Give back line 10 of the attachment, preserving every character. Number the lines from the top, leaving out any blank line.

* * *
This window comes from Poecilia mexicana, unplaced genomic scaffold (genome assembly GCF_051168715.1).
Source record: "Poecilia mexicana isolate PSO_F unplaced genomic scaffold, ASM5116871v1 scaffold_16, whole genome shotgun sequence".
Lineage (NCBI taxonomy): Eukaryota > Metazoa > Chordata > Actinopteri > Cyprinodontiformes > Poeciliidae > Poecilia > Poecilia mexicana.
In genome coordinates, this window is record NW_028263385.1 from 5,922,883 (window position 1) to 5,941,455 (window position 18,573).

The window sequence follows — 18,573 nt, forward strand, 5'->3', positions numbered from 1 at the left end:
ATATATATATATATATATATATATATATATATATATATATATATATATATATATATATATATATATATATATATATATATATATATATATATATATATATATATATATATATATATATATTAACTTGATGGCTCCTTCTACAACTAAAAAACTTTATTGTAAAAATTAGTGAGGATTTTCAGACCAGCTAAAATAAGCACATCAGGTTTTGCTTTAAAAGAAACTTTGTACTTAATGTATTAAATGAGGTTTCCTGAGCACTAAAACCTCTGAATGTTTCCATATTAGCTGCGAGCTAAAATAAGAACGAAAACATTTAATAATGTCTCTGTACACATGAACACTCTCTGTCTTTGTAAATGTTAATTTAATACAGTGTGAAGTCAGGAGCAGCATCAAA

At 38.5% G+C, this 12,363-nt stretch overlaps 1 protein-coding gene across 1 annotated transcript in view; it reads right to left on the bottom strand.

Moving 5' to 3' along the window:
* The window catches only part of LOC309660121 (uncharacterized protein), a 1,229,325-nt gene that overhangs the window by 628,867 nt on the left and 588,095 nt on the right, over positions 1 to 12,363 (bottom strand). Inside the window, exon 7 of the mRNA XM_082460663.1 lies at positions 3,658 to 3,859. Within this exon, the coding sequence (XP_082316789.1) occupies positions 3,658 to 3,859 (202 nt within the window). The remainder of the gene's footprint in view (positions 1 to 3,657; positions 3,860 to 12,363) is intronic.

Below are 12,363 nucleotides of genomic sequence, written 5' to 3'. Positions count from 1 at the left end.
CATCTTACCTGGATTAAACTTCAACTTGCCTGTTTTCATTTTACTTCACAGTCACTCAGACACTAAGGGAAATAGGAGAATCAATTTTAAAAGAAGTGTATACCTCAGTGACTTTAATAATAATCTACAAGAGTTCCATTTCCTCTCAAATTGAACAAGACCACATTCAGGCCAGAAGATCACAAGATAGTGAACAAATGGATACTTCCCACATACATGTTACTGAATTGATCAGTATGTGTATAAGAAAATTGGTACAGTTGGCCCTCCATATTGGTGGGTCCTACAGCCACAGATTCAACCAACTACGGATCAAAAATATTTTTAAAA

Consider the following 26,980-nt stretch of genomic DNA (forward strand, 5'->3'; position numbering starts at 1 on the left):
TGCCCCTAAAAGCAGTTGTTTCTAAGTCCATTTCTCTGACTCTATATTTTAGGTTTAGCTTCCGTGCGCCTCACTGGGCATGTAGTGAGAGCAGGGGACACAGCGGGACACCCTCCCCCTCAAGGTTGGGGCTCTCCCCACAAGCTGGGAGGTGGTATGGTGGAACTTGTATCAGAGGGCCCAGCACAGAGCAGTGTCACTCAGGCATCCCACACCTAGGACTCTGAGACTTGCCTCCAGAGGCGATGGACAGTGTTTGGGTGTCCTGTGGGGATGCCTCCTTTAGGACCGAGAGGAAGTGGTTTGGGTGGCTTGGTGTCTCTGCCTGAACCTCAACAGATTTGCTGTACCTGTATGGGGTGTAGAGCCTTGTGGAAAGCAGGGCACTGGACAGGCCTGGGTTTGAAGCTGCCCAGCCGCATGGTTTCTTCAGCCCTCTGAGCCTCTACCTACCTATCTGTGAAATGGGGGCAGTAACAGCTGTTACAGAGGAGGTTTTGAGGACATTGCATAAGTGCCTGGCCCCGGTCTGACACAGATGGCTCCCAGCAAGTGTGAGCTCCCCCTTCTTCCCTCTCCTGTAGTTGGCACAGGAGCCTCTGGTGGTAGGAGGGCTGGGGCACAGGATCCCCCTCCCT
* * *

Below are 12,363 nucleotides of genomic sequence, written 5' to 3'. Positions count from 1 at the left end.